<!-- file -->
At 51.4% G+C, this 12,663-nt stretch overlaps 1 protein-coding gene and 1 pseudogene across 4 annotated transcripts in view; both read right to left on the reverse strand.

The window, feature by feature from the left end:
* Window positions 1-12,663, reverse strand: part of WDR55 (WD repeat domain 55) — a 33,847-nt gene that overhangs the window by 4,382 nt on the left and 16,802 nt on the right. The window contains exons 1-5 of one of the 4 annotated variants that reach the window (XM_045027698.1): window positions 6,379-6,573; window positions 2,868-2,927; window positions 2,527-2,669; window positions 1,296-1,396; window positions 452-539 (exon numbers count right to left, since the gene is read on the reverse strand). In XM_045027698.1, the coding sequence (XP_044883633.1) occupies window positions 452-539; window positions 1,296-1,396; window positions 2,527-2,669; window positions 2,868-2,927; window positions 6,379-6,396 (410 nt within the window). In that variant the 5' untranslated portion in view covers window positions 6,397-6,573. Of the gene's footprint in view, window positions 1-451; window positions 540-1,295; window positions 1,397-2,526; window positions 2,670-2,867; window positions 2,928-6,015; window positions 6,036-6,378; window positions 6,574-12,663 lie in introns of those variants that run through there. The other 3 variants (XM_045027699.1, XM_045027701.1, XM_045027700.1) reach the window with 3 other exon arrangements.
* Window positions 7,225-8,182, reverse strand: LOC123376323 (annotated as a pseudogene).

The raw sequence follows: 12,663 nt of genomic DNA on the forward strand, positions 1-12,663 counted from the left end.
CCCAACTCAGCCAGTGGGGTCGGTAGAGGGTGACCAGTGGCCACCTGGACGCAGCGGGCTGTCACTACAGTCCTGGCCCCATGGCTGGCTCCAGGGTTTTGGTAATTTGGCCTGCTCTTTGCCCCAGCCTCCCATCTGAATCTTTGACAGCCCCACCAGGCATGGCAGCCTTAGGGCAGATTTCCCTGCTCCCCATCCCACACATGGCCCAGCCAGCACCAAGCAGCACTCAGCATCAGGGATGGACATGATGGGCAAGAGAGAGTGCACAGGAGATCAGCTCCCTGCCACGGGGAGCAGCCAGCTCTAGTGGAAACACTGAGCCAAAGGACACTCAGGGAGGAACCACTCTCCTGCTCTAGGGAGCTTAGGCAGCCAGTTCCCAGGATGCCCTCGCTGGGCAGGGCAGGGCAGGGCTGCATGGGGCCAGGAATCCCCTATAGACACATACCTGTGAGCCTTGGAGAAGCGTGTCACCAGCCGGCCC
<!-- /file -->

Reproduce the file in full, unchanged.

At 51.4% G+C, this 12,663-nt stretch overlaps 1 protein-coding gene and 1 pseudogene across 4 annotated transcripts in view; both read right to left on the reverse strand.

The window, feature by feature from the left end:
* Window positions 1-12,663, reverse strand: part of WDR55 (WD repeat domain 55) — a 33,847-nt gene that overhangs the window by 4,382 nt on the left and 16,802 nt on the right. The window contains exons 1-5 of one of the 4 annotated variants that reach the window (XM_045027698.1): window positions 6,379-6,573; window positions 2,868-2,927; window positions 2,527-2,669; window positions 1,296-1,396; window positions 452-539 (exon numbers count right to left, since the gene is read on the reverse strand). In XM_045027698.1, the coding sequence (XP_044883633.1) occupies window positions 452-539; window positions 1,296-1,396; window positions 2,527-2,669; window positions 2,868-2,927; window positions 6,379-6,396 (410 nt within the window). In that variant the 5' untranslated portion in view covers window positions 6,397-6,573. Of the gene's footprint in view, window positions 1-451; window positions 540-1,295; window positions 1,397-2,526; window positions 2,670-2,867; window positions 2,928-6,015; window positions 6,036-6,378; window positions 6,574-12,663 lie in introns of those variants that run through there. The other 3 variants (XM_045027699.1, XM_045027701.1, XM_045027700.1) reach the window with 3 other exon arrangements.
* Window positions 7,225-8,182, reverse strand: LOC123376323 (annotated as a pseudogene).

The raw sequence follows: 12,663 nt of genomic DNA on the forward strand, positions 1-12,663 counted from the left end.
CCCAACTCAGCCAGTGGGGTCGGTAGAGGGTGACCAGTGGCCACCTGGACGCAGCGGGCTGTCACTACAGTCCTGGCCCCATGGCTGGCTCCAGGGTTTTGGTAATTTGGCCTGCTCTTTGCCCCAGCCTCCCATCTGAATCTTTGACAGCCCCACCAGGCATGGCAGCCTTAGGGCAGATTTCCCTGCTCCCCATCCCACACATGGCCCAGCCAGCACCAAGCAGCACTCAGCATCAGGGATGGACATGATGGGCAAGAGAGAGTGCACAGGAGATCAGCTCCCTGCCACGGGGAGCAGCCAGCTCTAGTGGAAACACTGAGCCAAAGGACACTCAGGGAGGAACCACTCTCCTGCTCTAGGGAGCTTAGGCAGCCAGTTCCCAGGATGCCCTCGCTGGGCAGGGCAGGGCAGGGCTGCATGGGGCCAGGAATCCCCTATAGACACATACCTGTGAGCCTTGGAGAAGCGTGTCACCAGCCGGCCC